Ever wondered what its like to be at a momentous Ashes victory? Or to be thanked by your heroes for helping them achieve their dream? The Barmy Army know. As synonymous with cricket as Aggers, the Barmy Army have been the subject of endless discussion and contention since their inception on the Ashes tour of 1994-1995 down under. Ian Wooldridge once wrote that they should be gassed, whilst England players past and present have credited them with aiding them to victory.
Whether you want to gas them or gas with them, the Barmy Army are a cricket phenomenon. Their recently released book ‘Everywhere We Went’ charts their rise from a small group of like minded fans abroad to the current operation that has thousands of members, and offers tours, tickets and merchandise to the cricketing world.
The book should not be misinterpreted as a history of the group. The word history denotes ‘boring’, and that is certainly not a word associated with the Barmy Army. Instead, this is a book that answers the question on the lips of many non-cricket fans: why do thousands of cricket lovers travel the world, supporting their team through the highs and the lows, the wins and the losses?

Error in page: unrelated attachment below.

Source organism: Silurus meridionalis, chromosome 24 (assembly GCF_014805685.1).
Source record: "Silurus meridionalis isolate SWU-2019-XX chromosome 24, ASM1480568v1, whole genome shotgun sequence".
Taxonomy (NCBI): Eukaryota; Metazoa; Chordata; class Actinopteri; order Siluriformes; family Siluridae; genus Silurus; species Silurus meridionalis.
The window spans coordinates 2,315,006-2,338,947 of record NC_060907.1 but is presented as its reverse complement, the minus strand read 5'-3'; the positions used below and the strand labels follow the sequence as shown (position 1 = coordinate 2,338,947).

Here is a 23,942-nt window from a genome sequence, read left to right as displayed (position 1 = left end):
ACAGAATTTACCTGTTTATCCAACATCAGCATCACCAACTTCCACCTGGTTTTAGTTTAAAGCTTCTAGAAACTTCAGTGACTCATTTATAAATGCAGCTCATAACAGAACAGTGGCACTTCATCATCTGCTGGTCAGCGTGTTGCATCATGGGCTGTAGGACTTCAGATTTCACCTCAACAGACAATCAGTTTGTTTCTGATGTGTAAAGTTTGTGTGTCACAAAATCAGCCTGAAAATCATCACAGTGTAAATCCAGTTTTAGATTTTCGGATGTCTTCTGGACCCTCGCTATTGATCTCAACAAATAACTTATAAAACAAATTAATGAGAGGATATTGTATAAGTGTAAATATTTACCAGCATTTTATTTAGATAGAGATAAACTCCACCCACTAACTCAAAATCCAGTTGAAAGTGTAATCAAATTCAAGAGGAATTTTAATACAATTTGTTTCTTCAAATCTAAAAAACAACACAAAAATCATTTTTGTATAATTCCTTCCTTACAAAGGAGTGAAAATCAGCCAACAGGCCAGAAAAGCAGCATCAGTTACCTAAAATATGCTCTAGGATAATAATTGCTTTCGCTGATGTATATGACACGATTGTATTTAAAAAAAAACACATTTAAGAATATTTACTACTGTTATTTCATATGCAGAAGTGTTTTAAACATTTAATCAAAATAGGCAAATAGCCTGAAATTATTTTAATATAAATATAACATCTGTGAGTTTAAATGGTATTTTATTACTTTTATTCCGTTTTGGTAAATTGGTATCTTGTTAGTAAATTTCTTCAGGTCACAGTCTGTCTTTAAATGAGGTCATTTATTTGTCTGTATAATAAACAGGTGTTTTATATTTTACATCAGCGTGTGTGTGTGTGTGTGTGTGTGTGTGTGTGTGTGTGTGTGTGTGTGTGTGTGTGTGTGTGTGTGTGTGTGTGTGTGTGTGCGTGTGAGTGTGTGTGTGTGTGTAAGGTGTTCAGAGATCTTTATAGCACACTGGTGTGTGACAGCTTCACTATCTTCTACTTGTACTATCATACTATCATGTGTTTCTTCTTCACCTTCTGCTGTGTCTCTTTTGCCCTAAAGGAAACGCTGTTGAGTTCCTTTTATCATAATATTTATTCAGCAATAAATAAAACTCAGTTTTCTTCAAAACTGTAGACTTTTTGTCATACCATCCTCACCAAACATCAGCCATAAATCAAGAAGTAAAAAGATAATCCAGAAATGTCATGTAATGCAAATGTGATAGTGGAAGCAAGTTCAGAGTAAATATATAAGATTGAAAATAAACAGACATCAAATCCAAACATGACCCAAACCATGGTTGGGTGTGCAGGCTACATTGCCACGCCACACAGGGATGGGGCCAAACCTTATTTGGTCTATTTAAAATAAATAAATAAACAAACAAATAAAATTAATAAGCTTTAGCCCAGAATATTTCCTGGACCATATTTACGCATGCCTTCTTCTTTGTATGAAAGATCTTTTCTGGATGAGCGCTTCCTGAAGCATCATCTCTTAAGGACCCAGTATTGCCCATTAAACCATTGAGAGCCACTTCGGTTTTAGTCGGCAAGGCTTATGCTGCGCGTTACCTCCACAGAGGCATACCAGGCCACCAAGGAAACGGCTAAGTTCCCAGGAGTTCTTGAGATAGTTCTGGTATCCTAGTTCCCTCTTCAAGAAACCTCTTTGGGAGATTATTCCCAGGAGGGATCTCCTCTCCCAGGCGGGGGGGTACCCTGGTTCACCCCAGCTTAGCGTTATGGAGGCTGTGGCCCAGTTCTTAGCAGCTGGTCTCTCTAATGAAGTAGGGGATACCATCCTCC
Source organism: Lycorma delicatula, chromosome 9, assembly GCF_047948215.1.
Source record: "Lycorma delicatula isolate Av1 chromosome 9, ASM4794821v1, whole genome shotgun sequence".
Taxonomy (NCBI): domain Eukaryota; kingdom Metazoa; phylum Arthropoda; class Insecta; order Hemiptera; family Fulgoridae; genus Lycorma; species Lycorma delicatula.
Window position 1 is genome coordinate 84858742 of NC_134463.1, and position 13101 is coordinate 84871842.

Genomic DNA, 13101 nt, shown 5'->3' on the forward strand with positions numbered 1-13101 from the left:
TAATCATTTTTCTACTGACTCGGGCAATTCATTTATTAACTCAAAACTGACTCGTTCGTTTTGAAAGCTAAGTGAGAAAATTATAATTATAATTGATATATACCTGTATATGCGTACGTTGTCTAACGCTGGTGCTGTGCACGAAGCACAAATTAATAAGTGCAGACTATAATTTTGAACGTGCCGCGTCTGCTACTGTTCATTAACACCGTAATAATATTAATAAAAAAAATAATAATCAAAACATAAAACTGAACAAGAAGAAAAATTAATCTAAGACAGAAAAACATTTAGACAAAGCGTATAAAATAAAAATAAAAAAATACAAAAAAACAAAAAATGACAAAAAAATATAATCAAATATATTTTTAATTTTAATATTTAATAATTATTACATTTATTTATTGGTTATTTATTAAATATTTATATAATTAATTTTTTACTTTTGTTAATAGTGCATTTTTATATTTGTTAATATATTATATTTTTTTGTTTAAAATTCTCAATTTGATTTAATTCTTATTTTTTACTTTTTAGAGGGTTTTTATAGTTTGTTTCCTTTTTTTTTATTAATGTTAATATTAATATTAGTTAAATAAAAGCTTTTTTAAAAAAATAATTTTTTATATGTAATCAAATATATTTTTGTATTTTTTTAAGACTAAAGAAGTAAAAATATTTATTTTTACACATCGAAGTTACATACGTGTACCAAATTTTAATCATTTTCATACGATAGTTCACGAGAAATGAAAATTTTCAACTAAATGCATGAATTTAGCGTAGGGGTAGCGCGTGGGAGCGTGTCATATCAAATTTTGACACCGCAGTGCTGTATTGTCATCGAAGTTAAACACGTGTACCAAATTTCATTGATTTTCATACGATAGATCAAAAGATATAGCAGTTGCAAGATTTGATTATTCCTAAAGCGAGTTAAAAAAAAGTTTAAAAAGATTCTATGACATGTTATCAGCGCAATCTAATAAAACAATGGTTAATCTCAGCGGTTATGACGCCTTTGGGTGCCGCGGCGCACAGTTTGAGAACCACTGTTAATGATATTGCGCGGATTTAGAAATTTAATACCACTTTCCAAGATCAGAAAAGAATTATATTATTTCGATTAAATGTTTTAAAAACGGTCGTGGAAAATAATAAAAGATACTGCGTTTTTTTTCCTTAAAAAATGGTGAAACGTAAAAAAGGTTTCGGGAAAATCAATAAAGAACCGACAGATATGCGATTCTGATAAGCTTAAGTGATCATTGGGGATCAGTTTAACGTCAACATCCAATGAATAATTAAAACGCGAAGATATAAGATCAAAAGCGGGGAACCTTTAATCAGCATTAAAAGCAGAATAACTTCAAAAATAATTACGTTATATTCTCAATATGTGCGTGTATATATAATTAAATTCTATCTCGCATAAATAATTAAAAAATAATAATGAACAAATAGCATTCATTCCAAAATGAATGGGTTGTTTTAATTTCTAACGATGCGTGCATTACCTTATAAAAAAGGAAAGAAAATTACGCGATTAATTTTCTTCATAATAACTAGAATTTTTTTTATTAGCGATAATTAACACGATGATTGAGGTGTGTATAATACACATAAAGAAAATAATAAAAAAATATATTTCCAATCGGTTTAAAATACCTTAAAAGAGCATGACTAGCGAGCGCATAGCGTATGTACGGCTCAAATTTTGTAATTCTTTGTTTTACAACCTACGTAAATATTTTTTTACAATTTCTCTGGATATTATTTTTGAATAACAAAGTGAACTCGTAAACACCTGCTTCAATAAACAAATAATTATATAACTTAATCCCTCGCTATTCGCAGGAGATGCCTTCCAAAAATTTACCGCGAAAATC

The book is packed full of stories from members of the Barmy Army who have quite literally been there, done that, and bought the tour t-shirt. They chart the journey from the early days when the fans would regularly rub shoulders with the very men that they idolised, drinking and celebrating with the players after matches, to the most recent Ashes tour that paid dividends to the countless fans who’d waited 24 years to witness that series victory.
What Dirs manages to capture through his interviews with the founding members of the group, International players past and present, members of the media, and even the guy who printed their first ever tour t-shirts, is the essence of the Barmy Army – the enduring spirit of England fans, singing in the face of adversity.
The differing reactions of England players to the Barmy Army provides a fascinating read, in particular, the confession by Nasser Hussain that hearing “Michael Vaughan My Lord’ for the first time was the moment that he realised his captaincy was over. It gives an unprecedented insight into the effect that the Barmy Army have had on English cricket over the last 20 years.
If you have experienced the high of following your cricket team abroad it will transfer you back to those glorious memories. If you haven’t, it will have you rushing to the nearest computer to book your place on the next tour. And for anyone who thinks cricket is boring, I challenge them to read the first chapter of this book and not change their minds.
Everywhere We Went: Top Tales from Cricket’s Barmy Army by Ben Dirs is out now